The greater part of the master-planning and architectural design work is being done by Amer­ican and European firms. There are simply not enough architects in the country or the region to supply the demand for designers, though Emirate and regional firms are also building on a large scale, and architects from India and the Far East are getting in on the action as well. But it’s not enough to be semifamous on the international architectural scene. Firms that establish a local presence and place full-time staff in Dubai have a major advantage in winning commissions from the developers.

FXFowle, a relative newcomer to Dubai, decided to create a local office after attending Cityscape, an enormous real estate conference where developers and architects show off their plans to investors. They eventually won a commission from Nakheel to create a master plan for a section of the Madinat al Arab development, part of a new city being built next to the Jebel Ali airport. “In this age, all the partners felt that we needed to be much more global, so with that in mind we began to go there,” says Sudhir Jambhekar, FXFowle’s design principal for international projects. “If we were just sitting here trying to get business there it would have been rather difficult, so our decision to hire a project manager in Dubai with a supporting staff is what made it happen. When people are hiring architects, there is an expectation of hand-holding to a degree—that when the clients need somebody, they’re available.”

Perhaps the least appreciated aspect of Dubai’s emergence as a capitalist City of Tomorrow is its fundamentally liberal underpinnings: none of this would have been possible without the opening of the economy to foreigners through a system of freehold property ownership set up in 2002, which allows noncitizens to own real estate permanently in designated zones and entitles them to renewable residence visas for life (though not permanent residence or the automatic right to work there). Iranians and Saudis in particular can take advantage of freedom from repressive social policies at home, and economic sanctions against Iran and immigration restrictions in the United States since 2001 have only increased regional investment in Dubai. Its unrestricted social and cultural life is also a basic prerequisite for attracting Indians and Europeans to its tourist resorts and tax-free shopping zones, as well as to its business and industrial centers.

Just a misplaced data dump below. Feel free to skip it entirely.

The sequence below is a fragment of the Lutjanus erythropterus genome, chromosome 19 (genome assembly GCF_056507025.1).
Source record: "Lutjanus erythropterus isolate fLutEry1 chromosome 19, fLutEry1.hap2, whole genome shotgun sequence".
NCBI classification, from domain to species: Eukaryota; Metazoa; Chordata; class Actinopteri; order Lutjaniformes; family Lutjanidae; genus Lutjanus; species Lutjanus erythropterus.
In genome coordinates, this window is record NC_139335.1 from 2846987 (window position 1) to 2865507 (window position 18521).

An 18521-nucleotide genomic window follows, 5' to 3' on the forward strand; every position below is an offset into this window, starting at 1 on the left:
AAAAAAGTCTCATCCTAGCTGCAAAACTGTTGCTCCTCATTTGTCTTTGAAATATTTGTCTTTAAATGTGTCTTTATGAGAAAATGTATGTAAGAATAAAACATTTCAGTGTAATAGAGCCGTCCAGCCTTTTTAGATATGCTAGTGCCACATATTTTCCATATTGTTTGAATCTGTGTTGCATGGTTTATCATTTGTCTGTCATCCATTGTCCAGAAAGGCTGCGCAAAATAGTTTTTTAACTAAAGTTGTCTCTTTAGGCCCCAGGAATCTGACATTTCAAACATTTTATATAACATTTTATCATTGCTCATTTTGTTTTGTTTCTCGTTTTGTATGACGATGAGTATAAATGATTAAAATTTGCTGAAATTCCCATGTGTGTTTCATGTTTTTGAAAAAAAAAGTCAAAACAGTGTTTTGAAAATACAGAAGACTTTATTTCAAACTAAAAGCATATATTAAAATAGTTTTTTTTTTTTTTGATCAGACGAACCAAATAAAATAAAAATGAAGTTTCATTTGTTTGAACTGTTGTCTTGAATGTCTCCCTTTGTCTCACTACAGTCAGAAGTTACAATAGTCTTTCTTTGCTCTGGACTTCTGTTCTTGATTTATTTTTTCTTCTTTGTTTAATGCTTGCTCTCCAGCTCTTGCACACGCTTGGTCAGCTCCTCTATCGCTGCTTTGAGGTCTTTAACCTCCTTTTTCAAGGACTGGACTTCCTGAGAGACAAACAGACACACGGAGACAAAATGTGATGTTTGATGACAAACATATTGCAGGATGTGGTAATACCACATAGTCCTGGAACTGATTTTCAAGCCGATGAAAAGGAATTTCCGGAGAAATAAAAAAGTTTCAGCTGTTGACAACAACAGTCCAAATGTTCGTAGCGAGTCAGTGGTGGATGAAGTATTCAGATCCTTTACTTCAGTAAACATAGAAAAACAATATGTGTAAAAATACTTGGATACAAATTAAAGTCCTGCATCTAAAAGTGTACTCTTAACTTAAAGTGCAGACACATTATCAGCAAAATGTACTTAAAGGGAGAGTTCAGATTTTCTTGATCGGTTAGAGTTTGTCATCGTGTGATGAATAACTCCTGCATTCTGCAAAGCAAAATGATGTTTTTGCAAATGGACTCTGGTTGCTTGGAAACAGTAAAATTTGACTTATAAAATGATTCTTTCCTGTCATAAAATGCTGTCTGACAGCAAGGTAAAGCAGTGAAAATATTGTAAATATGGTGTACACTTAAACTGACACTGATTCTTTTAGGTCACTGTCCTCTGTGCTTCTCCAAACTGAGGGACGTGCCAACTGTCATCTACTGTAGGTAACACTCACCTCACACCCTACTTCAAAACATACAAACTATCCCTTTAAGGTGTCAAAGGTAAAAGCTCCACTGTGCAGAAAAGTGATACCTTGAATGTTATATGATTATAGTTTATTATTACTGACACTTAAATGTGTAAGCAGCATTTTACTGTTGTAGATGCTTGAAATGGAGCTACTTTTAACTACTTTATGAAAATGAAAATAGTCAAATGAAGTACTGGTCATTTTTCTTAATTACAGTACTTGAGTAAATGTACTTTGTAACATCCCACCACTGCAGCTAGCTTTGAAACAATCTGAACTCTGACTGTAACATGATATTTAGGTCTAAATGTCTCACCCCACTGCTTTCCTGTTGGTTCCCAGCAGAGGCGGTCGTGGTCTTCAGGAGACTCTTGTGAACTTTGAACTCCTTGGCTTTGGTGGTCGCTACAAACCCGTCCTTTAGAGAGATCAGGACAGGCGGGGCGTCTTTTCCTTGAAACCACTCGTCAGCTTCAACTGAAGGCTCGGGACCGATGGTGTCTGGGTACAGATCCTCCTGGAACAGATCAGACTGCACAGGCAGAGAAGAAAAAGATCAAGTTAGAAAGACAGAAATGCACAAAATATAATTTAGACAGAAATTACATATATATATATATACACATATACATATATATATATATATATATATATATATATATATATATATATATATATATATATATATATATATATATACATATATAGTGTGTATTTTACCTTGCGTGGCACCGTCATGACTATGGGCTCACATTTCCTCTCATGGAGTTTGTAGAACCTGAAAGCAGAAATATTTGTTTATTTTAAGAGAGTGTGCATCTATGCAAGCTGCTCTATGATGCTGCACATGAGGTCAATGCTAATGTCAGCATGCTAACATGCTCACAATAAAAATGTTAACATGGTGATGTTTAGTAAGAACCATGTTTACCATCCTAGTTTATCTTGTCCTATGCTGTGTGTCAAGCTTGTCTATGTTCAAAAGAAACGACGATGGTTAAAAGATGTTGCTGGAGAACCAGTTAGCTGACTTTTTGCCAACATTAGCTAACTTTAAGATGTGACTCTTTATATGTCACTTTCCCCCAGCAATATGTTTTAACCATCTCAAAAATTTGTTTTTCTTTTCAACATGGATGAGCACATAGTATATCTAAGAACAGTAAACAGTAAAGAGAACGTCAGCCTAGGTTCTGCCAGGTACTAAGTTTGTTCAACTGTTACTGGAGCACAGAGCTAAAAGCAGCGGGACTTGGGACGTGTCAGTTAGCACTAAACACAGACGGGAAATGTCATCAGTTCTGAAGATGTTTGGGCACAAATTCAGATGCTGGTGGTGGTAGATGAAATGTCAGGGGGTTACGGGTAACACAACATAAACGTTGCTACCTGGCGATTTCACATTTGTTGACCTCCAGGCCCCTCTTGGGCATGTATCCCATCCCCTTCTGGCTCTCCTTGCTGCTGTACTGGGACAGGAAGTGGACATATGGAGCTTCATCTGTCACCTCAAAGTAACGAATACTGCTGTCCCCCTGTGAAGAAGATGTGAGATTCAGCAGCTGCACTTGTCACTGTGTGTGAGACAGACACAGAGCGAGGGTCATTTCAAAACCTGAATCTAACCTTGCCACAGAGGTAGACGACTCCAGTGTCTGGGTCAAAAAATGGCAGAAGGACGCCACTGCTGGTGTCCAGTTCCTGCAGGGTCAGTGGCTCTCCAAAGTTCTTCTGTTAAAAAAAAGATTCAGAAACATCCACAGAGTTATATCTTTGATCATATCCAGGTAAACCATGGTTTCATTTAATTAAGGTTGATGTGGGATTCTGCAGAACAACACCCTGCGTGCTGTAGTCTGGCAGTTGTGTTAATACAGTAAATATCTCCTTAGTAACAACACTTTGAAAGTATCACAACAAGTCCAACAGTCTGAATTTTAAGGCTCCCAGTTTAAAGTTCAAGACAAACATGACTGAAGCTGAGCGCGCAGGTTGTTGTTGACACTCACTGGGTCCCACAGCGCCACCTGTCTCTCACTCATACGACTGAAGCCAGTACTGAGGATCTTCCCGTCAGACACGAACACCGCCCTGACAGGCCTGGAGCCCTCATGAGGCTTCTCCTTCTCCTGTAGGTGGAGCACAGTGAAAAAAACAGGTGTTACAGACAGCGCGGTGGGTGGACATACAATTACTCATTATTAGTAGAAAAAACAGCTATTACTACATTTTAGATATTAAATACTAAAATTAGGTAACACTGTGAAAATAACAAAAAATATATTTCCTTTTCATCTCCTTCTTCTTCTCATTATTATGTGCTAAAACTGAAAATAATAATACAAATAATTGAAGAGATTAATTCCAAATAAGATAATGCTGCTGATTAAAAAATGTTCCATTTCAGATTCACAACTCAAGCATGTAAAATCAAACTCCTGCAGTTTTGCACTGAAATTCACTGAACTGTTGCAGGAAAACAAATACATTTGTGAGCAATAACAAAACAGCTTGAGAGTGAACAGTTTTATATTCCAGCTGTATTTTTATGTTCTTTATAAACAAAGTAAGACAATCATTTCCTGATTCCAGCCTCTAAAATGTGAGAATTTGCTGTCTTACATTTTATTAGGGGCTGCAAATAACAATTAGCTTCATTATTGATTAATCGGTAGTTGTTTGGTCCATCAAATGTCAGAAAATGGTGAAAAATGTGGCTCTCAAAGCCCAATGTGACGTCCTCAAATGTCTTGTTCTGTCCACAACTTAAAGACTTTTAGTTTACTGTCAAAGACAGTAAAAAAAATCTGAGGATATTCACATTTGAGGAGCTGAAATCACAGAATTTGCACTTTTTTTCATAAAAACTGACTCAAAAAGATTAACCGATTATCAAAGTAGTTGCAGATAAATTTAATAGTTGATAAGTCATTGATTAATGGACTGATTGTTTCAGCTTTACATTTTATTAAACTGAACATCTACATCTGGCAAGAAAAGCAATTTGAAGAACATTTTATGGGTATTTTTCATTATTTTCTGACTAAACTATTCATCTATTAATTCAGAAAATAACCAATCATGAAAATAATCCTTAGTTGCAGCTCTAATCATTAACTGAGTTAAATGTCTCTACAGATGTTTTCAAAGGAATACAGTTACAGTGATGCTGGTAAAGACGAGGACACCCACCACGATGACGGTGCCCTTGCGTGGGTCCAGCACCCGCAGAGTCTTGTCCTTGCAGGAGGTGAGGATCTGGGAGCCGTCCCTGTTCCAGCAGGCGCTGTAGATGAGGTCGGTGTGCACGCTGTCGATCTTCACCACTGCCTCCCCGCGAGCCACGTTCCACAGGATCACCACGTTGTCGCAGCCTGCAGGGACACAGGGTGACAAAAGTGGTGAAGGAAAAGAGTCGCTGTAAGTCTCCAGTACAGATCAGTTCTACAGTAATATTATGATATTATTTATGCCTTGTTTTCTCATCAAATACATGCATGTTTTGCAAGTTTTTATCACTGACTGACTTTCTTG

“Everyone talks about the superlatives—it is an unbelievable boomtown,” says Bill Baker, SOM’s exuberant structural engineer, who goes there regularly to oversee the firm’s many supertall buildings—among them the half-mile-high Burj Dubai. “So much work there. And it’s a very easy assignment for somebody from the West. If you’re a multinational corporation and you want to create a regional headquarters in the Middle East, you’ll put it in Dubai because there aren’t the social restrictions you see elsewhere. Your wife can drive and get a job if she wants, or if you’re a woman you could get an assignment there as well. So the things that one would expect in the West are available there. It’s like a bunch of young people from all over the world working really hard and partying all night—that’s what it seems like when I go there.”